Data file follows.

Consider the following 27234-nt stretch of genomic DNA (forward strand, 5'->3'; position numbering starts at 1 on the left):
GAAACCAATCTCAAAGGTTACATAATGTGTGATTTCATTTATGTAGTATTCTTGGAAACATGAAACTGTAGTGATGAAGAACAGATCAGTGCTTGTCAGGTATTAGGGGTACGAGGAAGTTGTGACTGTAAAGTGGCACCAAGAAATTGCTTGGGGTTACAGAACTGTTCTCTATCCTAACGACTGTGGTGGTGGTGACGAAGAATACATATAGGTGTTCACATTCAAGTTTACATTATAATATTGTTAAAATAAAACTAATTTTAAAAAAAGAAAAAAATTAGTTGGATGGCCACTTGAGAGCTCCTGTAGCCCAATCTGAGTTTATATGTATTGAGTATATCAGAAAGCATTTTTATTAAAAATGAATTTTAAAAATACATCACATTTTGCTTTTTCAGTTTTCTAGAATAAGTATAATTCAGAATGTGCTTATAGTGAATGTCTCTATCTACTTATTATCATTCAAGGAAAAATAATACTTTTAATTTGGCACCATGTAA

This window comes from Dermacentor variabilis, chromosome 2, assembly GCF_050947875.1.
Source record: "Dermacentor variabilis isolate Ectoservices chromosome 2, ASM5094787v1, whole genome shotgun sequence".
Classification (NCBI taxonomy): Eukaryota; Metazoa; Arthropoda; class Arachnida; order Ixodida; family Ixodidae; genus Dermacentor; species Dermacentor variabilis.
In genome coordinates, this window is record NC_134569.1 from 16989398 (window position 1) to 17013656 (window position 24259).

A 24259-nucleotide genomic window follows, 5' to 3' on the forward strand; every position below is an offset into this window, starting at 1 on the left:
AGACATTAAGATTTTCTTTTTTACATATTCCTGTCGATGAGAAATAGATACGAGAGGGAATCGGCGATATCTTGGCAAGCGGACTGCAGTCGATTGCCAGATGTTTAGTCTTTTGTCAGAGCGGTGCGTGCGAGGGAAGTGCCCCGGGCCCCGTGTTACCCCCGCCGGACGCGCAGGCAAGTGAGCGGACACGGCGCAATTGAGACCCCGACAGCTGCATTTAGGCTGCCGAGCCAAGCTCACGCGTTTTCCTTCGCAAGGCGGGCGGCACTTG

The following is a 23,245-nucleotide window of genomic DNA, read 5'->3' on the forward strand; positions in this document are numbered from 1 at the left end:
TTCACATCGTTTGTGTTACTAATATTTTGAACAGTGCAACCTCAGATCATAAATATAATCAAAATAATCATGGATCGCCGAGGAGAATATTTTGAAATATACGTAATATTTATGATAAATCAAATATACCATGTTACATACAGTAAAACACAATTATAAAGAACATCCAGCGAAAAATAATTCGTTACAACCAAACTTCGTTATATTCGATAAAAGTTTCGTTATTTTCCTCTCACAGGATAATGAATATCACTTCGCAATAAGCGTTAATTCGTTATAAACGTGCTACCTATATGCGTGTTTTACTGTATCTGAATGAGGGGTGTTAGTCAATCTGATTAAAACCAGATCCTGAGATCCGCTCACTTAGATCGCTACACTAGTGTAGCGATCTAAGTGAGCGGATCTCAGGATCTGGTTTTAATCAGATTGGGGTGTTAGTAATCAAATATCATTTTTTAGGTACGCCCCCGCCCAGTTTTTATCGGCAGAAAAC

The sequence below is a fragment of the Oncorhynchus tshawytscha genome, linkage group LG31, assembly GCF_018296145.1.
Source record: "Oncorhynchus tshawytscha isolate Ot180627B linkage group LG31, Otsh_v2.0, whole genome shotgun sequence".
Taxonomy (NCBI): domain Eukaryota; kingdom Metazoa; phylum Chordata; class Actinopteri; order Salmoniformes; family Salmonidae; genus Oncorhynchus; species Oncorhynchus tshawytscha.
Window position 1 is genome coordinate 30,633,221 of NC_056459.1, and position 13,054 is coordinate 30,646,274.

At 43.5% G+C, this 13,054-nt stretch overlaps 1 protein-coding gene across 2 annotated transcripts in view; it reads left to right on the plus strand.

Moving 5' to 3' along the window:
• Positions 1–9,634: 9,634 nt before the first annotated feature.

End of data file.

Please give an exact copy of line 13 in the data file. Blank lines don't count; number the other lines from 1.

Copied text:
Taxonomy (NCBI): domain Eukaryota; kingdom Metazoa; phylum Chordata; class Actinopteri; order Salmoniformes; family Salmonidae; genus Oncorhynchus; species Oncorhynchus tshawytscha.